Here's a look at the new movies I saw this week.
10 Cloverfield Lane
Starring: Mary Elizabeth Winstead, John Goodman, and John Gallager, Jr.
Synopsis: In 2008, the movie "Cloverfield" came out of no where. The trailer was vague and cryptic. In fact, the first trailer didn't even have the name of the movie, just a January release date. It was hard to tell what it would be. Though the story was probably clever, the movie is more fondly remembered for its marketing than its quality. It was totally hand-held, meant to be some sort of found footage film where young, attractive New Yorkers are running for their lives from a (mostly) unseen nemesis. Was it Godzilla? Was it Aliens? Was it a joke? Whose to say. Eight years later, "10 Cloverfield Lane" is using that same marketing savvy, but for a much better film. It isn't exactly a sequel, but as producer J.J. Abrams said it inhabits the same universe, maybe. And there could, eventually, maybe, be a third kind of connected, but maybe not really, movie. But that's in the future. In the here and now, I thought "10 Cloverfield Lane" was a movie that accomplished its aims and created a fun movie-going experience. A great deal has been done to keep the plot secret, so I won't ruin that here. Suffice to say, the film is essentially about three people (Winstead, Gallager, Jr., and Goodman) who are in a fall out shelter-like bunker. Was the United States attacked by terrorists? Was it chemical weapons? Was it Aliens? who's to say — well, actually, the film does answer the question at the end. Mostly it's about these strangers in this claustrophobic environment. They don't know each other or trust each other. And the man who brought them all there (Goodman), may or may not be what he seems. That all sounds cryptic, and that's how the movie wants it to be. I did enjoy the experience of watching it. I thought the performances were solid, and the contained environment upped the stakes. Some have quibbled about the ending, but I thought it worked OK. I wasn't wild about "Cloverfield," but after this somewhat connected second film, I'd be interested to see where this story goes and how they might all be connected.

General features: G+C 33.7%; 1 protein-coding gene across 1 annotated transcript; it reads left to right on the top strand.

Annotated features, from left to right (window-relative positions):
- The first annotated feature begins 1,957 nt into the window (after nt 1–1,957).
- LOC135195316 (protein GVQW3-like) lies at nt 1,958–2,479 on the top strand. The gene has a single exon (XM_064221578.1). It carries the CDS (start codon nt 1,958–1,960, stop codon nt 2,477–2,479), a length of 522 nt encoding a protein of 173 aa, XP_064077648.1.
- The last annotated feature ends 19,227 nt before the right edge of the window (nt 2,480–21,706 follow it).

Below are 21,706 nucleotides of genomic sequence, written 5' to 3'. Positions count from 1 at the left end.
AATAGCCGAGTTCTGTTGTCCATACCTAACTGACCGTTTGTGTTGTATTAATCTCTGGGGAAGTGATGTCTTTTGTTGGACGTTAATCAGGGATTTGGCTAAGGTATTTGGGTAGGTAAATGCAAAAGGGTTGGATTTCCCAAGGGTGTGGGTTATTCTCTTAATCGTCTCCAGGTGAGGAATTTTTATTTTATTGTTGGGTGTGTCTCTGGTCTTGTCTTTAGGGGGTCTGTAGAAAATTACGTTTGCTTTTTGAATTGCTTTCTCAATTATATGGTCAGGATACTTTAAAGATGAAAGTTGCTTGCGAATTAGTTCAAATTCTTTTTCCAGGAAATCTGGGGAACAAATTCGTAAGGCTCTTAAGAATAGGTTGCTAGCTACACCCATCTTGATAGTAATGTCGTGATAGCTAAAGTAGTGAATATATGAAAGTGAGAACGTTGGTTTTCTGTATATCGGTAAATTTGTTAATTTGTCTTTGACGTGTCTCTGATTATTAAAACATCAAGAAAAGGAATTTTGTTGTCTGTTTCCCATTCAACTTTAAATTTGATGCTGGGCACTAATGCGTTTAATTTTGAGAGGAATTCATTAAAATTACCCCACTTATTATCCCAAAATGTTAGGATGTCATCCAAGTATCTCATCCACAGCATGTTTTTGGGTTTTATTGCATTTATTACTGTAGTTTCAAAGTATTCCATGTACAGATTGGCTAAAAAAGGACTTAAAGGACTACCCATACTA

Rating: PG-13 for thematic material including frightening sequences of threat with some violence, and brief language.
Verdict: Three stars out of four.
The Young Messiah
Starring: Adam Greaves-Neal, Sara Lazzaro, and Vincent Walsh
Synopsis: We are just over a week away from Easter Sunday, the most important day of the year for Christians. It’s a time when we remember Jesus’ life, ministry and sacrifice. Much has been written about the life and ministry of Jesus Christ. His words and ministry are chronicled in great detail. Yet there is much of His life that is unknown. In the Bible, Jesus’ birth narrative is captured, and His ministry is captured, but His life as a child, a teen and a young adult is hardly referenced. Anne Rice, the novelist who wrote “Interview With A Vampire,” was drawn to Jesus’ life during that time upon her return to the Catholic Church. She wrote “Christ The Lord: Out of Egypt,” a historical fiction novel that follows a young Jesus Christ from age seven to eight. Rice’s work in that novel served as the basis for a new film, “The Young Messiah,” released just in time for Easter. For all that we know about Jesus from the Bible and history, His life as a child is somewhat of a blank page. This story is meant to explore that time and meant to explore who Jesus was, even as a young child. In that sense, it works to pose larger questions and get people thinking about God. Director Cyrus Nowrasteh, who co-wrote the screenplay with his wife, Betsy, takes great care to honor who Jesus is in Scripture while telling a fictional story about His life. Though this isn’t the Jesus we typically see on screen, the film remains faithful to Who God sent Him to be. From a purely cinematic standpoint, however, “The Young Messiah” is just OK. It’s a bit dry as a movie. The performances are passable, but none is exceptional. The story lags at times and then, just as quickly, seems to comes to an end. There’s the germ of a good idea here that is, perhaps, more explored in the book. But in terms of being a film, it doesn’t quite work. This is a film that honors Jesus Christ as Lord, and treats the subject with reverence. It will likely appeal to Christians interested in exploring a subject not addressed in Scripture. But as a stand-alone film it’s likely not compelling enough to draw big crowds. And it lacks the big emotional punch of “Risen,” a recently released film about Jesus post-resurrection that also aims to tell a powerful story of faith, in part, through the eyes of a Roman soldier.
Rating: PG-13 for some violence and thematic elements.
Verdict: Two stars out of four.
Friday, March 18 — "The Divergent Series: Allegiant," "The Little Prince"
Friday, March 25 — "Batman v. Superman: The Dawn of Justice," "My Big Fat Greek Wedding 2," "The Disappointments Room"